Only then, as if the discovery of the baby was necessary to wake her from her slumber, the apathetic girl came alive. She sat up and moaned for a while until her sister, unwillingly, took the baby-bundle. She started to eat her apple and I began to feel quite glad…glad that she was cautiously enjoying her apple, glad also that the baby they had was alive.

I hear a voice over the loudspeaker calling out my train. It would leave in ten minutes. I realized I had to leave the girls. Looking through my pockets I found that I only had twenty rupees left.

The lively girl had returned the baby to her sister, who held on to it in a way that made it impossible for me to say what she thought. Was this her little brother or sister? Was it her own child? (Couldn’t be – she wasn’t older than ten…those were children who had been sent to beg or who came here because they knew they sometimes got something to eat here.) Did she try to give warmth to the child or did she hold onto it because the child warmed her?

I let the thought go and gave the lively girl the money – I had two notes and I pointed at her and then at her sister. For both of you. She grabbed both and turned stubborn so for a few moments we had a little quarrel.  While quarrelling I realized that it wasn’t about the money for her (maybe that is obvious, but India and money are an easy cause for paranoia among visitors to this country) but that it was about dominance. She was the older, she was the stronger. She would never give something willingly to her sister who was weak. But I, stranger or not, was still a grown up and in the end she gave in, crumpled up the note and threw it at her sister (by then I was pretty sure that they were indeed sisters). I had nothing else to give to the girls and only the fact that my train was leaving in ten, no, five minutes, kept me from feeling more guilt and responsibility than I did.

I took my bags, said my goodbye to the weak girl, trying to put as much, sadly ineffectual, kindness into it as I could and went to the train. Her sister came along. She hopped and danced around me, displayed once more all the life and strength that her sister lacked, and asked me to buy her something from one of the stands. She felt so much like a child that I had adopted for a couple of minutes and not longer. I told her, with some leftover anger at the way she treated her sister, that she had all my money and that she could buy something for herself. When I was about to enter the train (and the train, with all its controllers and wardens is taboo for beggars and street kids, unless they are selling something), her quick eyes spotted the chocolate in my bag. I broke it in half, asked her to give something to her sister, said goodbye and stepped on the train.

Impressions from Delhi

This is a older post, written while I was in Delhi last year. I hope it captures the immediacy of the city a bit better than my historical musings and I also hope to have more time to write actual new material soon. Nonetheless: enjoy, immaterial readers.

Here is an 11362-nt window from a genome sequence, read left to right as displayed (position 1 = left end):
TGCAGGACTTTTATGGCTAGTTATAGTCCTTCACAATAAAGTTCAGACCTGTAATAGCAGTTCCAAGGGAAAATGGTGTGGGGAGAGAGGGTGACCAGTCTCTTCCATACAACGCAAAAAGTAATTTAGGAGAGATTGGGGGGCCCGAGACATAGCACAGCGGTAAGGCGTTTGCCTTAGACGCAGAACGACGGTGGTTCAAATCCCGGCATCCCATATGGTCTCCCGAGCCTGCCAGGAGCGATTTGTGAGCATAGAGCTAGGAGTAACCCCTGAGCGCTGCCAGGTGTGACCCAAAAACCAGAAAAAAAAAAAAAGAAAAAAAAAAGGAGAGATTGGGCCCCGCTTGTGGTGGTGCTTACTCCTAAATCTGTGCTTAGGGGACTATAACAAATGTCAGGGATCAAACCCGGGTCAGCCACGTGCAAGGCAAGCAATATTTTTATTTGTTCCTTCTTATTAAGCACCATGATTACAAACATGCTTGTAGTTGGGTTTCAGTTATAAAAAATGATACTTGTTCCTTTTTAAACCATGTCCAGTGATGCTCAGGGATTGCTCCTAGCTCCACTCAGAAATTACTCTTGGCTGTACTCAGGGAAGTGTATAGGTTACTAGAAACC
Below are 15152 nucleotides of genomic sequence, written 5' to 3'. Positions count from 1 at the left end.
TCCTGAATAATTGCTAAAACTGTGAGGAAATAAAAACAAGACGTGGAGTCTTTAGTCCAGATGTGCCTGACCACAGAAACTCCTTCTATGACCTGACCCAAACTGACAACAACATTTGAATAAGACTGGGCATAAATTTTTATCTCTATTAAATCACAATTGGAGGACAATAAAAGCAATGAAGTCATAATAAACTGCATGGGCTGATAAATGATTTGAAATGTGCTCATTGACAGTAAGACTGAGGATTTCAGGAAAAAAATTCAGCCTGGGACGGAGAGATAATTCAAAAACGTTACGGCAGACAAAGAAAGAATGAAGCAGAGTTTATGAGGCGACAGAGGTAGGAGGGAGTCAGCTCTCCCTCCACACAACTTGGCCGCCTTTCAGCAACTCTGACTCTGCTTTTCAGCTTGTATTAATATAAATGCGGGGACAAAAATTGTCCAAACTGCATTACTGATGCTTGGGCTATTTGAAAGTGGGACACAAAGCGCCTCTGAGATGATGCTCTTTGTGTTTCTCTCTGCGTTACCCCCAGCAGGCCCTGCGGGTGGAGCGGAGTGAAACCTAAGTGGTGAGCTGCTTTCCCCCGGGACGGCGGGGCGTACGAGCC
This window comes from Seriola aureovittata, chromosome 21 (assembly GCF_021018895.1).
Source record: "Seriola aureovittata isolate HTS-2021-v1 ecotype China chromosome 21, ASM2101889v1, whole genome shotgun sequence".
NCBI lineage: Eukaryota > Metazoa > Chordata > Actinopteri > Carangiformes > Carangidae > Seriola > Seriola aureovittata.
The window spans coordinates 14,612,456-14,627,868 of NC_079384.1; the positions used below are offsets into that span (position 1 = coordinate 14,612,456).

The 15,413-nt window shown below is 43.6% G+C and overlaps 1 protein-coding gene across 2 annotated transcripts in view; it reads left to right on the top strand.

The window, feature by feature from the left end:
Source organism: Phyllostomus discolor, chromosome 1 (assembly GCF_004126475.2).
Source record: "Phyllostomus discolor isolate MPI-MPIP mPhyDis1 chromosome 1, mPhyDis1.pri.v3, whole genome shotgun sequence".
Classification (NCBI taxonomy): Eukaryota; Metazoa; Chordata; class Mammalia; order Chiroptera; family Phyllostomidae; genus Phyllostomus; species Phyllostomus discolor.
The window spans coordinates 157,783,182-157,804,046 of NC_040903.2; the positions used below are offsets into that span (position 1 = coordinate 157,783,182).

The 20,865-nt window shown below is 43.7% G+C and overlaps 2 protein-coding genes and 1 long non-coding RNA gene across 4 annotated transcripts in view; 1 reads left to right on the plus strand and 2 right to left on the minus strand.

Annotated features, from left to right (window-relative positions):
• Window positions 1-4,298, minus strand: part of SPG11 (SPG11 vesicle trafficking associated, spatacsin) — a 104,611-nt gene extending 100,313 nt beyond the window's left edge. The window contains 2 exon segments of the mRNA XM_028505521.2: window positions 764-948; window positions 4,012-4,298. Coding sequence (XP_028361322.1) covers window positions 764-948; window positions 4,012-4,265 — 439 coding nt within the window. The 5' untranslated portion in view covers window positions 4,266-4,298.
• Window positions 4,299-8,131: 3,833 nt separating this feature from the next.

When looked at through the lens of history, Delhi proves to be one of the most fascinating places you could hope for. A city of ruins where you can find something unexpected that will propel you back sixty, two hundred or several thousand years at street corners. But it is also a place that devours the present, digesting it into history, at a monstrous, tropical pace. Only seventy years ago what is now Old Delhi, the Walled City, the location of the Lal Qila, the Red Fort that still draws thousands of visitors, was a place of havelis, large and pleasant villa-style homes with verandahs and courtyards, fountains and peacocks. The ruined tombs of Mughal emperors in the Lodi Gardens sketch out sumptuous courtly dreams of pearls, soft silks and palaces. The gigantic imperialistic government buildings of the Raj era, the British colonial times, are still in use – a deeply impressive fusion of Asian and European styles of architecture, softly differing shades of red marble, large enough to dwarf and awe any crowd – but keeping the tombs and vanished palaces in mind one cannot help but wonder how long it takes for weeds and cracks and shantytowns to appear on the open fields around Rajpath.Delhi of today is, as it must have been during almost any time of its existence, an uneasy mixture. Beyond the historical awe, day to day living in this city can be an unbearable grind. The press of people, the never-ending crowds often makes me wish for a bit of empty space. In Majnu ka Tilla, a small Tibetan colony at the outskirts of Delhi where I stay in a decent hotel room, this wish is partly fulfilled. Whenever the crowds and the dust and the endlessness of Delhi becomes too much to bear, I can sit on a small balcony and watch the banks of the Yamuna river. A few hundred meters behind me is a dusty highway and a district of small, crowded huts, but in front of me are green riverbanks. There are about twelve small huts along both riverbanks and I can watch families of farmers dividing the banks into neat rows, growing vegetables. It is a calming scene, especially when one is convinced that India is nothing else but an endless city and a ceaseless stream of people. But the idyll is short lived – when the Monsoon comes in three months the Yamuna will rise and swallow the huts and the vegetable patches. The farmers will move away, perhaps huddling together on the streets, to wait for the rains to pass.